Regina Connell

Regina Connell

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The quiet intensity of Misa Kumabuchi

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  • Beautiful bowls by Misa Kumabuchi
    Beautiful bowls by Misa Kumabuchi
  • Bowls by Misa Kumabuchi
    Bowls by Misa Kumabuchi
  • Dark Blue Pot by Misa Kumabuchi. Photo via OEN.
    Dark Blue Pot by Misa Kumabuchi. Photo via OEN.
  • Grey Pyocotan by Misa Kumabuchi. Photo via OEN.
    Grey Pyocotan by Misa Kumabuchi. Photo via OEN.
  • Minamo Bottles by Misa Kumabuchi.
    Minamo Bottles by Misa Kumabuchi.
  • Selection of Pots by Misa Kumabuchi.
    Selection of Pots by Misa Kumabuchi.
  • Small Katakuchi by Misa Kumabuchi. Photo by OEN.
    Small Katakuchi by Misa Kumabuchi. Photo by OEN.
  • Small Pot by Misa Kumabuchi.
    Small Pot by Misa Kumabuchi.

Japan is one of those countries that fascinates, but why, exactly? Is it the zen quiet of the countryside’s traditional ryokans? Is it the craziness of Tokyo’s Akihabara and Harajuku? The love of tradition? The seemingly infinite inventiveness of design firms like Nendo? The bullet trains?

Yes.

As in, it’s about the duality. The Japanese (and those that love them) embrace both, moving easily between the two.

The thing that’s interesting about Japan is that the two do not blend that much. While we in the West so adore the mashup, the fusion, half-caf cappucinos, there is a purity to the Japanese that inspires both respect and wonder.

One artisan who bucks tradition to bring the two together is Misa Kumabuchi, the ceramist behind a project called Mushimegane Books. This potter is based in Nishinomiya in Hyogo prefecture, located between Kobe and Osaka.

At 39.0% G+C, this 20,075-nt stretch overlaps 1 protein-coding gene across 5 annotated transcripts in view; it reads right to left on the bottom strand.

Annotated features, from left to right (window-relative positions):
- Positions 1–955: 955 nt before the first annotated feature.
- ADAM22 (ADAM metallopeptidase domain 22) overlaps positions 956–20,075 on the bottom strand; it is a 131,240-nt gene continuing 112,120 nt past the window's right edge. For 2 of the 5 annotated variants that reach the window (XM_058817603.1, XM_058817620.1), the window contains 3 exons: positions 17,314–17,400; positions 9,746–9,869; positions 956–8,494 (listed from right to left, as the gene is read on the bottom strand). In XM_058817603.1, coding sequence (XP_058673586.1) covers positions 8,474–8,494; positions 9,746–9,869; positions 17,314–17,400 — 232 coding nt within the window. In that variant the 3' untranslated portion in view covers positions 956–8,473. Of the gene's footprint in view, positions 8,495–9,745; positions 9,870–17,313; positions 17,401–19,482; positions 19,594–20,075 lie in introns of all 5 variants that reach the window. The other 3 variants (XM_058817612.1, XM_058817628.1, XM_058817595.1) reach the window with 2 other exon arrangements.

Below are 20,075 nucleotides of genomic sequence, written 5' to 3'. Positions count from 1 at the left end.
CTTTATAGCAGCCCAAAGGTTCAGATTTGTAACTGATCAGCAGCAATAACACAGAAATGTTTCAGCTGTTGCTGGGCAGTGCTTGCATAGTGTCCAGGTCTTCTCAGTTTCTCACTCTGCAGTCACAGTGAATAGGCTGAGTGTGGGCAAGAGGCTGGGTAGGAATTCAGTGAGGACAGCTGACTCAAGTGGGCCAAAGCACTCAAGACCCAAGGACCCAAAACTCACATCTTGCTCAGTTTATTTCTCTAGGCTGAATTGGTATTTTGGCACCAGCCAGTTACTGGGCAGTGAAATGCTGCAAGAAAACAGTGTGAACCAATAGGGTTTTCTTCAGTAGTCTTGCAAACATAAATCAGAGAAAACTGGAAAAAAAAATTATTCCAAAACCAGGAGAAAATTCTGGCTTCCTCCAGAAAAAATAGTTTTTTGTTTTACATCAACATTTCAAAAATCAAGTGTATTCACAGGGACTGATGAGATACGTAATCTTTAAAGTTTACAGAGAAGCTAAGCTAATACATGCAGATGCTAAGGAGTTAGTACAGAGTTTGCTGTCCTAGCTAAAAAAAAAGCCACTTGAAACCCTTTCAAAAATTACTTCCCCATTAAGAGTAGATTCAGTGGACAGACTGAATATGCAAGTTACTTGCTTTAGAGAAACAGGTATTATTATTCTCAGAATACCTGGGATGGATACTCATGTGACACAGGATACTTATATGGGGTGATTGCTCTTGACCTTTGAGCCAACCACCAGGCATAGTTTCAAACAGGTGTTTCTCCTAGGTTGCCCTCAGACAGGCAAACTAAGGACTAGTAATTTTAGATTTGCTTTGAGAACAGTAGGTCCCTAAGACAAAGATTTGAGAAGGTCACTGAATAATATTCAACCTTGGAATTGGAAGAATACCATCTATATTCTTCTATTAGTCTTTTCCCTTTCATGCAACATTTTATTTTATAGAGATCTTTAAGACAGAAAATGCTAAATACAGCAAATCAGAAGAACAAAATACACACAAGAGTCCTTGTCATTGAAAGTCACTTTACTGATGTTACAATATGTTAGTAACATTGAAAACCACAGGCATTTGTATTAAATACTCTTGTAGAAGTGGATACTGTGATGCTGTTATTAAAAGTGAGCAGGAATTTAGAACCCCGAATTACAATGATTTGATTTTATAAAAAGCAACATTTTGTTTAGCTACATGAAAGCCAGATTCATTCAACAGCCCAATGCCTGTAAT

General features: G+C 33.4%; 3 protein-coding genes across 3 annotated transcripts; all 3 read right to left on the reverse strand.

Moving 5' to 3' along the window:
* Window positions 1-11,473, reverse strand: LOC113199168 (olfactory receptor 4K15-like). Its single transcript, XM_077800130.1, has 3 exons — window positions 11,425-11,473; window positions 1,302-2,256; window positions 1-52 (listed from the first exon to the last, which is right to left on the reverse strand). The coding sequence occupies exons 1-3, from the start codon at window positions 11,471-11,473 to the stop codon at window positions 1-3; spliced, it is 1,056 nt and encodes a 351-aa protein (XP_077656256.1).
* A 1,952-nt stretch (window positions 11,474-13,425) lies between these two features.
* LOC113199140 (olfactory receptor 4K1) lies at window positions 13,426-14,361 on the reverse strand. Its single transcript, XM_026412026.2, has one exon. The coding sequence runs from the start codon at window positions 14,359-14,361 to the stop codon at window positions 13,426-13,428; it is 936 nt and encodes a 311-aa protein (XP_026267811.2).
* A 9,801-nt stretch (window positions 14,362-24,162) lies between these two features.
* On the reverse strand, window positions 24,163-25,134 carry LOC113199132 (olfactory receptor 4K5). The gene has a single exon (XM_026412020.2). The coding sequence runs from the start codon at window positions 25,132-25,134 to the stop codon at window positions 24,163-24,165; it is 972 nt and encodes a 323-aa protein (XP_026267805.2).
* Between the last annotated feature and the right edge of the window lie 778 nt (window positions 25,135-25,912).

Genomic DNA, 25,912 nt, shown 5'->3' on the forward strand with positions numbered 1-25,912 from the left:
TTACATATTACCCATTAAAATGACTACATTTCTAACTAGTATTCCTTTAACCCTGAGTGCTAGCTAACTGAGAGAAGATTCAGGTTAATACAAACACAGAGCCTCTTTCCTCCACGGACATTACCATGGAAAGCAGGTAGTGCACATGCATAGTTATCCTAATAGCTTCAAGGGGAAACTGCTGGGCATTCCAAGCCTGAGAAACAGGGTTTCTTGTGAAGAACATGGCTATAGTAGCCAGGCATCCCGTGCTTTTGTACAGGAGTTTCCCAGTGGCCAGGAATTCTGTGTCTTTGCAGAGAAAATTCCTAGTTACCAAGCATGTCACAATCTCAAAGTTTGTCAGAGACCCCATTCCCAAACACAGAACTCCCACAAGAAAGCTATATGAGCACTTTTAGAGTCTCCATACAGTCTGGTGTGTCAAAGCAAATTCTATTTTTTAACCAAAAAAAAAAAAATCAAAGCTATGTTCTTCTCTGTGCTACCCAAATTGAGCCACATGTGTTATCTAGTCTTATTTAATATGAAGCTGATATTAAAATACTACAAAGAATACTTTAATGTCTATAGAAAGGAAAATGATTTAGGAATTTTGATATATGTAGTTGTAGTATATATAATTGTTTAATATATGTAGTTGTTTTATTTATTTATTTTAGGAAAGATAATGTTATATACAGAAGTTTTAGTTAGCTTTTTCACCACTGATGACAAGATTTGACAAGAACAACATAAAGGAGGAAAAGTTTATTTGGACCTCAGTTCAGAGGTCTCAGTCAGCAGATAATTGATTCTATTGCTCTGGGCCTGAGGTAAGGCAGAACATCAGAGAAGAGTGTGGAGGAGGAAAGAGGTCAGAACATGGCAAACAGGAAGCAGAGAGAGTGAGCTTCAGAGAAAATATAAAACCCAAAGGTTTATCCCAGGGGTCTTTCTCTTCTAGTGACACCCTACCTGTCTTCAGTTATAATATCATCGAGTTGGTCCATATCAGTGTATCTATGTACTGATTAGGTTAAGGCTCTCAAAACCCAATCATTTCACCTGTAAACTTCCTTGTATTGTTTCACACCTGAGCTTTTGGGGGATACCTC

She uses traditional Japanese shapes as her inspiration but isn’t by any way limited by them.

The shapes are restrained but utterly modern, the modernity introduced through elongation by a few millimeters here; a slightly flatter curve – or deeper one – there; and some unusual footed cups (pyocotan) used as planters and candleholders.

But it’s the glazes where she runs away from the pack.

Sherbet colors – gossamer light greens, blues, pinks, peaches and greys. Deeper iridescent greens, ochres and blues. The glazes are subtle, textured, both deep and lightly applied. Sometimes she employs a technique that results in beautiful flecks, reminiscent of twinkling stars.

She both hand-builds and uses a wheel to create her pieces, which she fires in a gas kiln to create her textures and glaze patterns. She often collects, seashells, coral and other natural substances near her home in the countryside, grinding them by hand with a mortar and pestle, to make her distinctive, subtle, luminous glazes.

According to OEN, one of the rare stores that carries her work (and one of the most exquisite sites around) the concept behind Mushimegane Books revolves around people and sounds, with the pots being made as a reflection of the earth's surface and nature in general.

Part of the distinctiveness is Misa’s gender. Unlike the west, where so many potters are women, pottery seems to be a more male discipline in Japan. As a result, it’s less usual to see the exquisite lightness, lyricism and joy.

And it’s that joy and delight that she intends to come through. As Misa says on her own site:

If words were musical notes, we would live while singing.

Add a rhythm to everyday.

Add spice to the day.

As mushimegane books values on the intuition and images on creating, each product has a different aspect.

I am very glad if you take my products in your hand in some shops or exhibition that held several times a year.

I appreciate every day.

Charmed. Utterly charmed.

IMAGES

All images are via the Mushimegane Books website, unless otherwise labeled. Those items are from OEN.